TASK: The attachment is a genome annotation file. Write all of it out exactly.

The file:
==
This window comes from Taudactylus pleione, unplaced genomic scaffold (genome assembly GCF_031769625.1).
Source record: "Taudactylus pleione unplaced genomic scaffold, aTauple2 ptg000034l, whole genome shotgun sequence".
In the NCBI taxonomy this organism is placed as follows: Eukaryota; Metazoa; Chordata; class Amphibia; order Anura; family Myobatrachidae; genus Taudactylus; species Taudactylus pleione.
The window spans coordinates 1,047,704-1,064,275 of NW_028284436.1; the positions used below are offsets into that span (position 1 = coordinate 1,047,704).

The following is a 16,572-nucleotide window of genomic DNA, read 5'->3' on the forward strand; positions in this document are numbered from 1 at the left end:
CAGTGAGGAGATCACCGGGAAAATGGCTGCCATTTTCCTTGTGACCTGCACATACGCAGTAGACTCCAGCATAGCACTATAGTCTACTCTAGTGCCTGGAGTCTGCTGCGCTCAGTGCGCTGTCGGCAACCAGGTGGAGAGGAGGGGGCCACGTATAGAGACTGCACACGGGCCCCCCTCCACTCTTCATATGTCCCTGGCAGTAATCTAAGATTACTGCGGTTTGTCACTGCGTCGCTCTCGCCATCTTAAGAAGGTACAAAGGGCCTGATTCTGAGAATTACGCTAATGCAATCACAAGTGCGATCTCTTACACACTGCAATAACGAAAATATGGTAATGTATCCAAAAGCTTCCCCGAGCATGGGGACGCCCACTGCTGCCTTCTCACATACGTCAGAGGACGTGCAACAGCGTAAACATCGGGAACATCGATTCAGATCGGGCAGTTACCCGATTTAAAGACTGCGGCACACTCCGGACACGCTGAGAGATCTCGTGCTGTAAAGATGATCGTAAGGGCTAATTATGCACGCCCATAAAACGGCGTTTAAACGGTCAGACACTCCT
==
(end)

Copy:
This window comes from Taudactylus pleione, unplaced genomic scaffold (genome assembly GCF_031769625.1).
Source record: "Taudactylus pleione unplaced genomic scaffold, aTauple2 ptg000034l, whole genome shotgun sequence".
In the NCBI taxonomy this organism is placed as follows: Eukaryota; Metazoa; Chordata; class Amphibia; order Anura; family Myobatrachidae; genus Taudactylus; species Taudactylus pleione.
The window spans coordinates 1,047,704-1,064,275 of NW_028284436.1; the positions used below are offsets into that span (position 1 = coordinate 1,047,704).

The following is a 16,572-nucleotide window of genomic DNA, read 5'->3' on the forward strand; positions in this document are numbered from 1 at the left end:
CAGTGAGGAGATCACCGGGAAAATGGCTGCCATTTTCCTTGTGACCTGCACATACGCAGTAGACTCCAGCATAGCACTATAGTCTACTCTAGTGCCTGGAGTCTGCTGCGCTCAGTGCGCTGTCGGCAACCAGGTGGAGAGGAGGGGGCCACGTATAGAGACTGCACACGGGCCCCCCTCCACTCTTCATATGTCCCTGGCAGTAATCTAAGATTACTGCGGTTTGTCACTGCGTCGCTCTCGCCATCTTAAGAAGGTACAAAGGGCCTGATTCTGAGAATTACGCTAATGCAATCACAAGTGCGATCTCTTACACACTGCAATAACGAAAATATGGTAATGTATCCAAAAGCTTCCCCGAGCATGGGGACGCCCACTGCTGCCTTCTCACATACGTCAGAGGACGTGCAACAGCGTAAACATCGGGAACATCGATTCAGATCGGGCAGTTACCCGATTTAAAGACTGCGGCACACTCCGGACACGCTGAGAGATCTCGTGCTGTAAAGATGATCGTAAGGGCTAATTATGCACGCCCATAAAACGGCGTTTAAACGGTCAGACACTCCT